Several experts said advancing the U.S. Air Force's Combined Joint All-Domain Command and Control concept will not only require services to employ artificial intelligence, machine learning and other emerging technologies to connect sensors and warfighters but also develop data standards, C4ISRNET reported Monday.
“If you don't have data standards, then, you know, what's the accuracy and trustworthiness of the data? The defense data decision can be life or death decisions. And in those situations, the data needs to be trusted,“ said Kate Mercer, a vice president for Booz Allen Hamilton's defense business.
Danelle Barrett, a retired Navy rear admiral and the service's former deputy chief information officer, said standardizing data would require services to address cultural barriers.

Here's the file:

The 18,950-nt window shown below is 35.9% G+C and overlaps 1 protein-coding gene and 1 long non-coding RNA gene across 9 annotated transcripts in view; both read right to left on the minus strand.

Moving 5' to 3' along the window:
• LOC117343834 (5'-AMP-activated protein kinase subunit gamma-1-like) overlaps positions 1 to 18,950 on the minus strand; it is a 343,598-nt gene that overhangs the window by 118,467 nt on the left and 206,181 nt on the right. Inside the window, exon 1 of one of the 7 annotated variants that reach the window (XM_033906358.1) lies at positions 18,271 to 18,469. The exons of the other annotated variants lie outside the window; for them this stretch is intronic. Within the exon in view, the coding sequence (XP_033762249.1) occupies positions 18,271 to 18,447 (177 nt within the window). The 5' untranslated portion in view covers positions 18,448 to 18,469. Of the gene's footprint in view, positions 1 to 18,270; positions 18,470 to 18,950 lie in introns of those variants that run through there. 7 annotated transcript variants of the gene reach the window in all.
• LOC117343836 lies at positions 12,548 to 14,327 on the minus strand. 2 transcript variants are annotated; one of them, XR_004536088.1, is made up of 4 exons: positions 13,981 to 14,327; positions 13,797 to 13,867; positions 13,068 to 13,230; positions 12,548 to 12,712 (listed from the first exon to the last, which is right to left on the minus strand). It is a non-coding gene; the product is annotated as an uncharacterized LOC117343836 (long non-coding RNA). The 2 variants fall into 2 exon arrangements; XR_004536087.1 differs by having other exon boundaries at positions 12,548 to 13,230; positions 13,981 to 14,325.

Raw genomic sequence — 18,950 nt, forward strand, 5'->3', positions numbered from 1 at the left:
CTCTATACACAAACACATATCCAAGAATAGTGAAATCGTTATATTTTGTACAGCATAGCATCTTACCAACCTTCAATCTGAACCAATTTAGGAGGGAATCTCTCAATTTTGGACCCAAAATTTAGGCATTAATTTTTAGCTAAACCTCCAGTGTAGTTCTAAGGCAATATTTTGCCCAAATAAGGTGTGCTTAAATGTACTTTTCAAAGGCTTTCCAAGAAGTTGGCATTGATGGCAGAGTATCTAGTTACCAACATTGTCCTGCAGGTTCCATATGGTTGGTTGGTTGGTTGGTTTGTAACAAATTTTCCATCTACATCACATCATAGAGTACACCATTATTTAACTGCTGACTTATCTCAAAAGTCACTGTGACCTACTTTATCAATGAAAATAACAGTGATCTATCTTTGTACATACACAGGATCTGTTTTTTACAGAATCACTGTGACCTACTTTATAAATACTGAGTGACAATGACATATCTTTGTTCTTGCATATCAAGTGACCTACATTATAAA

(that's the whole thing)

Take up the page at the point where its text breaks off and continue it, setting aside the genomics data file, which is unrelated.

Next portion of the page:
“But that also requires that the services agree to formats that they can live with. And you know, that's always the kind of hard part because these problems are not technical … the hardest pieces are institutional and cultural,“ Barrett said.
Other industry experts cited the need for leaders to prioritize data standardization in support of CJADC2.
“Leaders need to be open and transparent in their conversations,“ said Juliana Vida, chief technical adviser of the public sector at Splunk and former deputy CIO at the Navy. “Decision-makers and leaders need to just jump in and accept and trust the processes that already exist so they can move forward and actually use the technology that is available.“
Brett Loubert, a principal at Deloitte's defense business, said the development of data standards and open-data architectures could help services discover new capabilities.
“You're actually now sort of inviting them into this collaborative discussion and collaborative development of standards. And you might come up with scenarios, effects and ways of doing analysis that you haven't thought of before,“ Loubert told the publication.